He said that suspected Boko Haram militants had seized young men, women and children from Gumsuri village.
Is this an indication that Boko Haram is growing? That they need more wives for their soldiers?
The attack happened on Sunday but news has only just emerged, after survivors reached the city of Maiduguri.
|Cameroon Army - much better equipped and much more successful in|
combating Boko Haram than the hapless Nigerian military
"After killing our youths, the insurgents have taken away our wives and daughters” - Gumsuri resident.
Residents told the BBC the armed militants attacked the border town of Amchide on Wednesday, arriving in two vehicles with many others on foot. They raided the market area, setting fire to shops and more than 50 houses.
No group has said it carried out either attack but officials have blamed Nigerian-based Boko Haram militants.
More than 2,000 people have been killed in militant violence this year alone, mostly in north-eastern Nigeria, near the border with Cameroon.
Analysis: Will Ross, BBC News, Lagos
This is yet another abduction on a staggering scale - one of the worst since the Chibok girls were seized in April.
It might seem surprising that it has taken four days for news of the killings and abductions to break.
That points to just how dangerous that area of north-east Nigeria still is despite promises of a massive military deployment there.
Gumsuri is about 70km (43 miles) from Maiduguri, the state capital, but survivors had to travel hundreds of kilometres via a circuitous route to avoid areas overrun with jihadists in order to reach the city and alert people of the horrors they had witnessed.
The vigilantes in the same village has reportedly fought off Boko Haram before but this time they were overpowered.
There has been no word from the military or the government and you have to wonder whether in any other country in the world such a horrific event could take place without a single word from the authorities.
The villagers who were kidnapped were from Gumsuri. The survivor of the Gumsuri attack said that afterwards he returned to the village and helped bury 33 bodies. He said he went from house-to-house to ascertain how many people were missing.
His testimony was confirmed to BBC Hausa by a local official. Neither person wanted their names to be published.
An official told the AFP news agency that a vigilante group that had protected the village from previous attacks was overpowered.
"After killing our youths, the insurgents have taken away our wives and daughters," a resident who fled to Maiduguri told AFP.
In Cameroon, the army said vehicles from its elite battalion had been caught in an ambush on Wednesday.
"At the same time... the Amchide military base was attacked by hundreds of fighters from the sect, but the response from our defence forces was instant and appropriate," AFP quotes it as saying.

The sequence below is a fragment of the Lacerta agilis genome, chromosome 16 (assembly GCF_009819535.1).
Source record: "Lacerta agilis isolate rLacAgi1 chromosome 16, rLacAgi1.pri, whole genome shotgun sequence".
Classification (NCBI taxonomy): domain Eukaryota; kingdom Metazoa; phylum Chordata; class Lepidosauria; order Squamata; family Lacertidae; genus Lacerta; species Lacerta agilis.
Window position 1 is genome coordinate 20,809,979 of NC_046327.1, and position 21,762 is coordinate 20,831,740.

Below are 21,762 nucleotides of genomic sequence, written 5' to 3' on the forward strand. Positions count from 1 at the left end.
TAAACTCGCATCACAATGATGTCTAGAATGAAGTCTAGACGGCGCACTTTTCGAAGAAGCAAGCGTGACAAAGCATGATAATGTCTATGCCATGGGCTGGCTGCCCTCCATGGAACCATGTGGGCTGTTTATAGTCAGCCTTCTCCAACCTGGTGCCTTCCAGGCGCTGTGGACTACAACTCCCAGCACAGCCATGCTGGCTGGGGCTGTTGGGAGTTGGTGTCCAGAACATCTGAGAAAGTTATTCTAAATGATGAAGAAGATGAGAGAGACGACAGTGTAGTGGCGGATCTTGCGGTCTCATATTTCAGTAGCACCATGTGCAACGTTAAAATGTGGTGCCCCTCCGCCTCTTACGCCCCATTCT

One Cameroonian soldier was killed and an officer is missing, it reports.
Who are Boko Haram?
|A screen grab taken on 12 May 2014 from a Boko Haram video|
showing the girls kidnapped from Chibok, Nigeria
Founded in 2002
Initially focused on opposing Western education - Boko Haram means "Western education is forbidden" in the Hausa language
Launched military operations in 2009 to create Islamic state
Thousands killed, mostly in north-eastern Nigeria - also attacked police and UN headquarters in capital, Abuja
Some three million people affected
Declared terrorist group by US in 2013
|Boko Haram militants with leader Abubakar Shekau in the middle|
On Wednesday a Nigerian court martial handed down death sentences to 54 soldiers who had refused to take part in an operation last August to recapture three town overrun by the militants.
The soldiers, who were found guilty of mutiny, had complained that they did not have the weapons needed to take on the jihadists.
Boko Haram has been waging an insurgency since 2009 and is seeking to create an Islamist state in north-eastern Nigeria.
|Court Martial in Abuja. 2 Oct 2014|
The kidnapping of more than 200 schoolgirls from the town of Chibok in Borno state in April sparked international outrage.
Despite military assistance from countries such as China, France, the UK and US, the girls have not yet been rescued. Nor will they ever be, I suspect. The Jonathon government is not the least bit interested in getting the girls back, nor are they willing to allow foreign countries to put boots on Nigerian soil to help.
They are happy with the way it is. It keeps people's minds off the billions of dollars that has disappeared without any effort by the government to find it. Corruption is how the government operates in Nigeria under the guise of being a democracy.